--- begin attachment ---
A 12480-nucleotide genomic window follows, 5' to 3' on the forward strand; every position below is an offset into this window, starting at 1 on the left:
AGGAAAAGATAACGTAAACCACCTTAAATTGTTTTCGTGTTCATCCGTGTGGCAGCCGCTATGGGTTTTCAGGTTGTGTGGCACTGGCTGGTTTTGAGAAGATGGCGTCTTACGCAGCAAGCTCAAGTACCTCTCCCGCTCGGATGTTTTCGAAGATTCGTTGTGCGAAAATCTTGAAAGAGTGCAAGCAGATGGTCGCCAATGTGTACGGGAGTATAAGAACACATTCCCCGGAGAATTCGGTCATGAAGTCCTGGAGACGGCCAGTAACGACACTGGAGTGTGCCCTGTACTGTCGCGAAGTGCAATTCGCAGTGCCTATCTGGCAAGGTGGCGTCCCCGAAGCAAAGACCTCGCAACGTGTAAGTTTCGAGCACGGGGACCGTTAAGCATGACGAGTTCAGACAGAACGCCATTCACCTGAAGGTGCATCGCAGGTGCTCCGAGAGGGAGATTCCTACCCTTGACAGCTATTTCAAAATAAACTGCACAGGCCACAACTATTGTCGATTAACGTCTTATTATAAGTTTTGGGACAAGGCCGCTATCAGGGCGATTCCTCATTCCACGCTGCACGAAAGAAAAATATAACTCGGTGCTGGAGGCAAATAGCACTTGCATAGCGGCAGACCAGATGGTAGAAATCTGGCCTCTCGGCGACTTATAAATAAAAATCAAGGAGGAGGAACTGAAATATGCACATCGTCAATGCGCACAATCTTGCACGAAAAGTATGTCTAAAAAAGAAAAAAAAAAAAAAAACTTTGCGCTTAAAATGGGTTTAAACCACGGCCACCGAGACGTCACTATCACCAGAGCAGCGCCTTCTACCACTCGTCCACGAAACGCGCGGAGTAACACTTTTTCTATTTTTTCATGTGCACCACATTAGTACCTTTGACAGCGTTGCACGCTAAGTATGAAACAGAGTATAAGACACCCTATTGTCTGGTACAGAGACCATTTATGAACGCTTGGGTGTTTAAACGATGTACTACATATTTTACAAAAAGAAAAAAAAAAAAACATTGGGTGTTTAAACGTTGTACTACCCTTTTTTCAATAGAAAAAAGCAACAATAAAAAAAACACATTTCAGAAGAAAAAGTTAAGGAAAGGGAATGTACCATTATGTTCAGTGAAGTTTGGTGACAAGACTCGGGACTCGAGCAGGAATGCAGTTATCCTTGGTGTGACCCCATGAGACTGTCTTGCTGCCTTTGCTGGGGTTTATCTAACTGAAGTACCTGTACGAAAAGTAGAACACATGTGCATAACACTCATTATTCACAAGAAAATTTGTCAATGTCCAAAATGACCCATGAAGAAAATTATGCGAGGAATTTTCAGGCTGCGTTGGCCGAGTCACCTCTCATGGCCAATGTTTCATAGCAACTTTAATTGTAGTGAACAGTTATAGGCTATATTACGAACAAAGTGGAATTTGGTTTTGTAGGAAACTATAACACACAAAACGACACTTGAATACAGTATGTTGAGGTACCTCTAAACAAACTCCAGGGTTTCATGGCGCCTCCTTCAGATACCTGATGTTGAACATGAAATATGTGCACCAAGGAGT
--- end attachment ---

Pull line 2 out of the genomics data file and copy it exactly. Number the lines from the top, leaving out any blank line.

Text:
AGGAAAAGATAACGTAAACCACCTTAAATTGTTTTCGTGTTCATCCGTGTGGCAGCCGCTATGGGTTTTCAGGTTGTGTGGCACTGGCTGGTTTTGAGAAGATGGCGTCTTACGCAGCAAGCTCAAGTACCTCTCCCGCTCGGATGTTTTCGAAGATTCGTTGTGCGAAAATCTTGAAAGAGTGCAAGCAGATGGTCGCCAATGTGTACGGGAGTATAAGAACACATTCCCCGGAGAATTCGGTCATGAAGTCCTGGAGACGGCCAGTAACGACACTGGAGTGTGCCCTGTACTGTCGCGAAGTGCAATTCGCAGTGCCTATCTGGCAAGGTGGCGTCCCCGAAGCAAAGACCTCGCAACGTGTAAGTTTCGAGCACGGGGACCGTTAAGCATGACGAGTTCAGACAGAACGCCATTCACCTGAAGGTGCATCGCAGGTGCTCCGAGAGGGAGATTCCTACCCTTGACAGCTATTTCAAAATAAACTGCACAGGCCACAACTATTGTCGATTAACGTCTTATTATAAGTTTTGGGACAAGGCCGCTATCAGGGCGATTCCTCATTCCACGCTGCACGAAAGAAAAATATAACTCGGTGCTGGAGGCAAATAGCACTTGCATAGCGGCAGACCAGATGGTAGAAATCTGGCCTCTCGGCGACTTATAAATAAAAATCAAGGAGGAGGAACTGAAATATGCACATCGTCAATGCGCACAATCTTGCACGAAAAGTATGTCTAAAAAAGAAAAAAAAAAAAAAAACTTTGCGCTTAAAATGGGTTTAAACCACGGCCACCGAGACGTCACTATCACCAGAGCAGCGCCTTCTACCACTCGTCCACGAAACGCGCGGAGTAACACTTTTTCTATTTTTTCATGTGCACCACATTAGTACCTTTGACAGCGTTGCACGCTAAGTATGAAACAGAGTATAAGACACCCTATTGTCTGGTACAGAGACCATTTATGAACGCTTGGGTGTTTAAACGATGTACTACATATTTTACAAAAAGAAAAAAAAAAAAACATTGGGTGTTTAAACGTTGTACTACCCTTTTTTCAATAGAAAAAAGCAACAATAAAAAAAACACATTTCAGAAGAAAAAGTTAAGGAAAGGGAATGTACCATTATGTTCAGTGAAGTTTGGTGACAAGACTCGGGACTCGAGCAGGAATGCAGTTATCCTTGGTGTGACCCCATGAGACTGTCTTGCTGCCTTTGCTGGGGTTTATCTAACTGAAGTACCTGTACGAAAAGTAGAACACATGTGCATAACACTCATTATTCACAAGAAAATTTGTCAATGTCCAAAATGACCCATGAAGAAAATTATGCGAGGAATTTTCAGGCTGCGTTGGCCGAGTCACCTCTCATGGCCAATGTTTCATAGCAACTTTAATTGTAGTGAACAGTTATAGGCTATATTACGAACAAAGTGGAATTTGGTTTTGTAGGAAACTATAACACACAAAACGACACTTGAATACAGTATGTTGAGGTACCTCTAAACAAACTCCAGGGTTTCATGGCGCCTCCTTCAGATACCTGATGTTGAACATGAAATATGTGCACCAAGGAGT